Table 1. Comparison of Data Sources on Homelessness in the United States
|wdt_ID||Data Source||Type||Universe||Excludes||Time Period|
|1||HUD Point-in-Time Count||Enumeration (at selected locations)||Entire population in selected communities||Anyone doubled-up; communities not on HUD’s list||One night (last week of January)|
|2||NCES Education for Homeless Children and Youth||Administrative records||Public school students||Anyone not enrolled in public school||School year|
The PIT and NCES estimates both have well-documented undercount issues. NCES does not count adults or children not enrolled in school. PIT does not count anyone who is doubled-up. Data users should be aware of these limitations when working with either data source.
August 18, 2020
With the number of coronavirus infections surging, school districts across the United States are grappling with decisions about whether and how to re-open this fall. For online learning to be effective, students need access to computers and high-speed internet access, but a new analysis and interactive dashboard by PRB show sharp digital and economic divides among school-age children across states and between racial and ethnic groups.
In 2018, roughly 10% of U.S. children ages 5 to 17 did not have a computer—desktop, laptop, or tablet—at home, and 23% did not have home access to paid high-speed internet.1 Fully one-fourth of all school-age children were lacking either a computer or high-speed internet. Children without computers or high-speed internet at home were already at an educational disadvantage before the COVID-19 pandemic due to the growing need for students to access resources and submit assignments online. Many relied on computers and internet access at school or a local library to complete their work. As the pandemic prompted libraries to close and schools across the country shut down and moved to online instruction, this digital divide has become even more critical.
A racial and ethnic digital divide also persists. Half of all American Indian/Alaska Native children lack either computers or paid high-speed internet access (or both) at home (see Table 1). More than one-third of Black and Latinx children lack computers or high-speed internet at home, compared with only one-fifth of non-Hispanic white children and one in seven Asian/Native Hawaiian and Other Pacific Islander (NHOPI) children.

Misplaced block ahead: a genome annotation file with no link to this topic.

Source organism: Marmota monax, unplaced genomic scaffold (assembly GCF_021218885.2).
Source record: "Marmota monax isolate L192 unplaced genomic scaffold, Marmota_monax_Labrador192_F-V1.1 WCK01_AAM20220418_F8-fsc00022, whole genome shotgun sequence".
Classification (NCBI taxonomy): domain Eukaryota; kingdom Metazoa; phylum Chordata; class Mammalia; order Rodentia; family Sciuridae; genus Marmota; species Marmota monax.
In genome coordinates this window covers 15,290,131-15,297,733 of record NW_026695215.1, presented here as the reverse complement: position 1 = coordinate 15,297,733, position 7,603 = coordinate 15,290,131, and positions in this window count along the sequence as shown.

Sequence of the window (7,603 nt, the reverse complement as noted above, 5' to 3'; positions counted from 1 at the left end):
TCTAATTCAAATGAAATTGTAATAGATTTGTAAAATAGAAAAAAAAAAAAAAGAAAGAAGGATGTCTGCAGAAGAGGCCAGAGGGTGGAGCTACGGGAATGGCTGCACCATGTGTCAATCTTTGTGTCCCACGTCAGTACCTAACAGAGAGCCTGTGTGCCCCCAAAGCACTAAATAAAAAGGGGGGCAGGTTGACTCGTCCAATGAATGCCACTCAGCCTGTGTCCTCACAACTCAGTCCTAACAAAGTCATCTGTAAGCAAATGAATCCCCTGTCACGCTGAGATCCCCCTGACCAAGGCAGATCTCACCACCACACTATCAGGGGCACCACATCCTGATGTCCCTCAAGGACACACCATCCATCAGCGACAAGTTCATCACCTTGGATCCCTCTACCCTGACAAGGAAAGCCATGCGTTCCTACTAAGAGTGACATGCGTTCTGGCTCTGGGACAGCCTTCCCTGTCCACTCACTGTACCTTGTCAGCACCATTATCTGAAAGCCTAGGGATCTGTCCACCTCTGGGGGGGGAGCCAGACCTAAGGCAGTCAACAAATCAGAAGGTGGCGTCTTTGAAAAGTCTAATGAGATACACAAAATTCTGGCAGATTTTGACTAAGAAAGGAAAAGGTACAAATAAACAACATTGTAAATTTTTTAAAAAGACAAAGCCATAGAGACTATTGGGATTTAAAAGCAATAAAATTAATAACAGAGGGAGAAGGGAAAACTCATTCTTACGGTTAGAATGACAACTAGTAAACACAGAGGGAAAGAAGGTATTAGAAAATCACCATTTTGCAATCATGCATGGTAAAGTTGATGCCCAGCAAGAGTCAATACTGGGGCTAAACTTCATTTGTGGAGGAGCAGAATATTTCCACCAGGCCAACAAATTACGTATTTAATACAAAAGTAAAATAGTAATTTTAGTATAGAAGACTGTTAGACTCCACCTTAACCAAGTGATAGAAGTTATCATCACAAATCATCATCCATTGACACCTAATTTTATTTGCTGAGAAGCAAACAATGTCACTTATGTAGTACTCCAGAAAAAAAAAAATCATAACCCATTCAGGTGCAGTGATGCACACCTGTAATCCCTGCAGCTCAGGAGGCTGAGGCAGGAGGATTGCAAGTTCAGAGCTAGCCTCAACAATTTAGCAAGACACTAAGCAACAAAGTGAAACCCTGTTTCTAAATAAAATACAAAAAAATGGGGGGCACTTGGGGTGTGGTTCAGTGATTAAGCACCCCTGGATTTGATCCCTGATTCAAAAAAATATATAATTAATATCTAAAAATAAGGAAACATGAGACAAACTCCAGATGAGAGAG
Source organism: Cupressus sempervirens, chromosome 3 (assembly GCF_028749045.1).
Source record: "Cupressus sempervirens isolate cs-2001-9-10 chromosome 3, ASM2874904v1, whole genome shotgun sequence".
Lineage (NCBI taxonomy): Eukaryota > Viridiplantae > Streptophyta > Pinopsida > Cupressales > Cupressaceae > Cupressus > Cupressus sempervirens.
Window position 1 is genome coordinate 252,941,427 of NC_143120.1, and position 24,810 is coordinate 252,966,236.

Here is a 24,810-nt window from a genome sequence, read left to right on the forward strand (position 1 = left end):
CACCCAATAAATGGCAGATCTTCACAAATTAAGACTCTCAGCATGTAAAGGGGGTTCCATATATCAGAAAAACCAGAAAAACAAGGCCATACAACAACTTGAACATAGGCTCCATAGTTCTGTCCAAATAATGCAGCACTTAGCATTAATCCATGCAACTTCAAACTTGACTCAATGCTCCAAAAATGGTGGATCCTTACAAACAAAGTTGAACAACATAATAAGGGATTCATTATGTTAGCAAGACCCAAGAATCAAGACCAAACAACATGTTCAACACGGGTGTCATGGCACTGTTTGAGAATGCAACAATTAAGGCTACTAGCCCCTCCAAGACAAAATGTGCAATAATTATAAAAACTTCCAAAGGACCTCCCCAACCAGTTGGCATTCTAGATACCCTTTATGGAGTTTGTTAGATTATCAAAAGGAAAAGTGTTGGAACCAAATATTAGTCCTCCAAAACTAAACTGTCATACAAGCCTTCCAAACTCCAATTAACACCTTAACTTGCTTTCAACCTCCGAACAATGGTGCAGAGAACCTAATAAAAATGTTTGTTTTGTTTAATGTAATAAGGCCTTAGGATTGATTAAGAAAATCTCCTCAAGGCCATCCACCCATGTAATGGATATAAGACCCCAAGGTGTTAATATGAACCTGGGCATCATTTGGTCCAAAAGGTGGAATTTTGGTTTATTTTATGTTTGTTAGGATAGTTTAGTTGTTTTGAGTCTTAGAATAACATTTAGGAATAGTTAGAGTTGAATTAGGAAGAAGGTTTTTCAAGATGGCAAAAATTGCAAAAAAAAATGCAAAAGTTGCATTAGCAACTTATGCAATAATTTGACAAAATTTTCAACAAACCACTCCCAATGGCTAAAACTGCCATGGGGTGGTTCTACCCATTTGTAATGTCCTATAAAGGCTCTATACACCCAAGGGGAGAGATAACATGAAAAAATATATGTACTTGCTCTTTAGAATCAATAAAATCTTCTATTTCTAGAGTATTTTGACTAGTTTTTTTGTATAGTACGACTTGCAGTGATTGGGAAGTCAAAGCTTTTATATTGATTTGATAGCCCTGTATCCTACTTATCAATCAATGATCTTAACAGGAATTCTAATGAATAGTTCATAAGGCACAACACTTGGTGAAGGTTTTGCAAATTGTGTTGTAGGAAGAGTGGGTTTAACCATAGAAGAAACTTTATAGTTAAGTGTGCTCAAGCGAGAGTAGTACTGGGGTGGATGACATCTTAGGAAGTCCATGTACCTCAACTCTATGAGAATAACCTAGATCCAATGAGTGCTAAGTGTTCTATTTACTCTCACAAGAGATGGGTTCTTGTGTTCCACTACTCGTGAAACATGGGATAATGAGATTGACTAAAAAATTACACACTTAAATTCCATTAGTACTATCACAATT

Economic barriers contribute to the digital divide between racial and ethnic groups. Poverty rates range from 10% among non-Hispanic white children ages 5 to 17 to 31% among Black children. American Indian/Alaska Native and Latinx children also have poverty rates far above the national average of 17%.
Black, American Indian/Alaska Native, and Latinx school-age children are two to three times more likely to live in households receiving Supplemental Nutrition Assistance Program (SNAP) benefits than white or Asian/Native Hawaiian and Other Pacific Islander children. Nearly 40% of Black and 35% of American Indian/Alaska Native school-age children live in households receiving SNAP benefits. Children whose households receive SNAP benefits are automatically eligible to receive free meals at school—which provide an essential source of daily nutrition for many of these children. With schools shut down, children of color whose families live in poverty and receive SNAP benefits are at much greater risk of going hungry and not receiving the nutrition they need during the pandemic.
Digital and Economic Divides of Children Ages 5 to 17 by Race and Ethnicity, 2018
|wdt_ID||Racial or Ethnic Group||Lacks Computer, High-Speed Internet Access, or Both||Family Income Below 100% of Poverty||Household Receives SNAP Benefits|
|1||American Indian/Alaska Native||50||30||35|
|3||Hispanic or Latino||34||25||28|
Nearly half (47%) of school-age children who live in poverty and 43% of those who receive SNAP benefits lack access to either computers or high-speed internet, compared with only 21% of children who do not receive SNAP benefits and whose family incomes are above the poverty line.
Within every racial and ethnic group, the share of school-age children without access to computers or high-speed internet is much higher for those who receive SNAP benefits and those who live in poverty (see Figure 1). While half of all American Indian/Alaska Native children lack access to computers and high-speed internet, this share jumps to 61% for those receiving SNAP benefits and nearly 70% among those living in poverty. Among non-Hispanic white children, the share without access to computers and high-speed internet nearly doubles from 20% to 39% for those receiving SNAP benefits and from 20% to 41% for those in poverty. Lower levels of economic well-being are widening racial and ethnic gaps in access to computers and high-speed internet.
Percent of Children Ages 5 to 17 in Different Racial/Ethnic Groups Lacking Access to Computers or High-Speed Internet by Poverty Status and Receipt of SNAP Benefits, 2018